ISHS


Acta
Horticulturae
Home


Login
Logout
Status


Help

ISHS Home

ISHS Contact

Consultation
statistics
index


Search
 
ISHS Acta Horticulturae 171: I International Symposium on Water Relations in Fruit Crops

THE EFFECT OF WATER STRESS AND VAPOR PRESSURE GRADIENT ON STOMATAL CONDUCTANCE, WATER USE EFFICIENCY, AND PHOTOSYNTHESIS OF FRUIT CROPS

Authors:   J.A. Flore, J.W. Moon, A.N. Lakso
DOI:   10.17660/ActaHortic.1985.171.18
Abstract:
The effect of mild water stress on leaf stomatal conductance (gs), photosynthesis (Pn), and water use efficiency (WUE) was determined with an open gas exchange system or with a portable diffusion porometer for apple (Malus domestica Borkh. 'Empire'), and sour cherry (Prunus cerasus L. 'Montmorency'), and highbush (Vaccinium corymbosum L. 'Jersey') and a wild, more drought stress species, Vaccinium darowii, blueberry. Under optimum nonstress conditions, maximum gs values were greatest for cherry, followed by apple, then blueberry. Soil moisture stress decreased gs and Pn in apple and cherry. Stomata on nonstressed plants were more responsive to vapor pressure deficit and seemed less responsive to CO2 gradient than stressed plants. Stomatal aperture decreased in response to increased external CO2 concentration, the degree of response varied with stress. Water use efficiency increased under mild stress conditions. Recovery occurred in 2–3 days after rewatering. Stress conditions could be induced with VFD of 1.5–2.0 kPa when soil moisture conditions were held near field capacity. When grown under optimum soil moisture conditions in a shadehouse (low VPD), plants were more responsive to CO2 gradients than field-grown material. Within the genus Vaccinium, genetic differences existed for the relationship between VPD and stomatal conductance or water use efficiency.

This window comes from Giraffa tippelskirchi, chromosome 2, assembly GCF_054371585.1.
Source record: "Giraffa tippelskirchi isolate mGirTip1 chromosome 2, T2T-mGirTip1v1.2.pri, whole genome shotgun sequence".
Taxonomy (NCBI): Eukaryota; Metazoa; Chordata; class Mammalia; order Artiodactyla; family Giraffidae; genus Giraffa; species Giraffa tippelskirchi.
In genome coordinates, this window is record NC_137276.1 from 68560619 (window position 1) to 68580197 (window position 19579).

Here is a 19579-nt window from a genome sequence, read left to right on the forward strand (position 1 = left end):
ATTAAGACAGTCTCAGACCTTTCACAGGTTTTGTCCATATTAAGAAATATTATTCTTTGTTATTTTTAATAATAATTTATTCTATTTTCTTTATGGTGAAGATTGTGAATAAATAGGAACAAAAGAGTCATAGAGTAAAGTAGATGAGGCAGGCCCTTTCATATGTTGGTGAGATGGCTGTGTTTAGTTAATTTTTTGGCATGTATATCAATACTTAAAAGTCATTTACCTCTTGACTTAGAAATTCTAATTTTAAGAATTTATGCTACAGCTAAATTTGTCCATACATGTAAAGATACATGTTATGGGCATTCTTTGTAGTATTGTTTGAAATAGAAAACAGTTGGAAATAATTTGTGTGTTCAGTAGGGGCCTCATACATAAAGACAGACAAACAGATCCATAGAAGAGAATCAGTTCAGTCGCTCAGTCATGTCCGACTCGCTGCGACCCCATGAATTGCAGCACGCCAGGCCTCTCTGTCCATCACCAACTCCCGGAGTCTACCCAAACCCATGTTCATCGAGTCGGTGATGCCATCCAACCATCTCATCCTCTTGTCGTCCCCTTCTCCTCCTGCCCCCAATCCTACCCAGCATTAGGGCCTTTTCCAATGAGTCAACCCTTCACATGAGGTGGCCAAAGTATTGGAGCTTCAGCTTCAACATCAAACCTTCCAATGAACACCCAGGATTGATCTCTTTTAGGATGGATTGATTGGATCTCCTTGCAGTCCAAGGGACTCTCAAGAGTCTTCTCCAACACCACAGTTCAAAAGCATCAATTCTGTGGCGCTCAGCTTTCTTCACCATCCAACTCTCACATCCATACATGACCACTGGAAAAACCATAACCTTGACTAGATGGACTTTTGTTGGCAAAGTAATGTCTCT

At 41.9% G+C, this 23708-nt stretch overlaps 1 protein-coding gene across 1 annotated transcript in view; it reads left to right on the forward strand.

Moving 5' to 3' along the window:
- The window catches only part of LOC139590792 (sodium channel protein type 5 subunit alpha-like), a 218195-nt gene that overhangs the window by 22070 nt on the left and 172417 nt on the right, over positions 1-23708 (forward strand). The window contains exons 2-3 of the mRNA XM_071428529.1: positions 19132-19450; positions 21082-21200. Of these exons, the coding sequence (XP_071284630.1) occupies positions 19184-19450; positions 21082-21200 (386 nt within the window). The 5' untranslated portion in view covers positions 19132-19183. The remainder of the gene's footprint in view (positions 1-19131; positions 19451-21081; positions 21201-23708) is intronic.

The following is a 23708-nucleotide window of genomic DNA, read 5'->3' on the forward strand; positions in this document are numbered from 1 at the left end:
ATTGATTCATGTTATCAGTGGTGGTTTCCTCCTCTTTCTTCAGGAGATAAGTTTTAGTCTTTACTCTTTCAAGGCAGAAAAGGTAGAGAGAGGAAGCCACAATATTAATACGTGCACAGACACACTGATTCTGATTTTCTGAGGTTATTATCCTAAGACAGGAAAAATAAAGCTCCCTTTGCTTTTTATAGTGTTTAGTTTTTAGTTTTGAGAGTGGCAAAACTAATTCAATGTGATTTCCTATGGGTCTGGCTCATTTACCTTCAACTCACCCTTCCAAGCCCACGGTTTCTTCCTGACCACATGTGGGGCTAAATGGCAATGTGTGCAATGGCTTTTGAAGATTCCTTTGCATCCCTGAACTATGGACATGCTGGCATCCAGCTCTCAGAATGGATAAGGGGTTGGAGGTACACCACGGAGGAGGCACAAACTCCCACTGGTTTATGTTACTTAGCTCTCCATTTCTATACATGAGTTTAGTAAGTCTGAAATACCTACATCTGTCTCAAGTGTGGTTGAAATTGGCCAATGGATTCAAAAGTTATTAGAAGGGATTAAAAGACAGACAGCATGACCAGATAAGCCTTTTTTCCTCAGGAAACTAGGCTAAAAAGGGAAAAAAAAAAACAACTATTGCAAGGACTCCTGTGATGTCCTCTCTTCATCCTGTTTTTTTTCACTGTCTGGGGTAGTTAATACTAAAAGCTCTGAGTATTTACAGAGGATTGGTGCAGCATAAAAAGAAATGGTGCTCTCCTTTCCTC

Download Adobe Acrobat Reader (free software to read PDF files)

171_17     171     171_19

URL www.actahort.org      Hosted by KU Leuven      © ISHS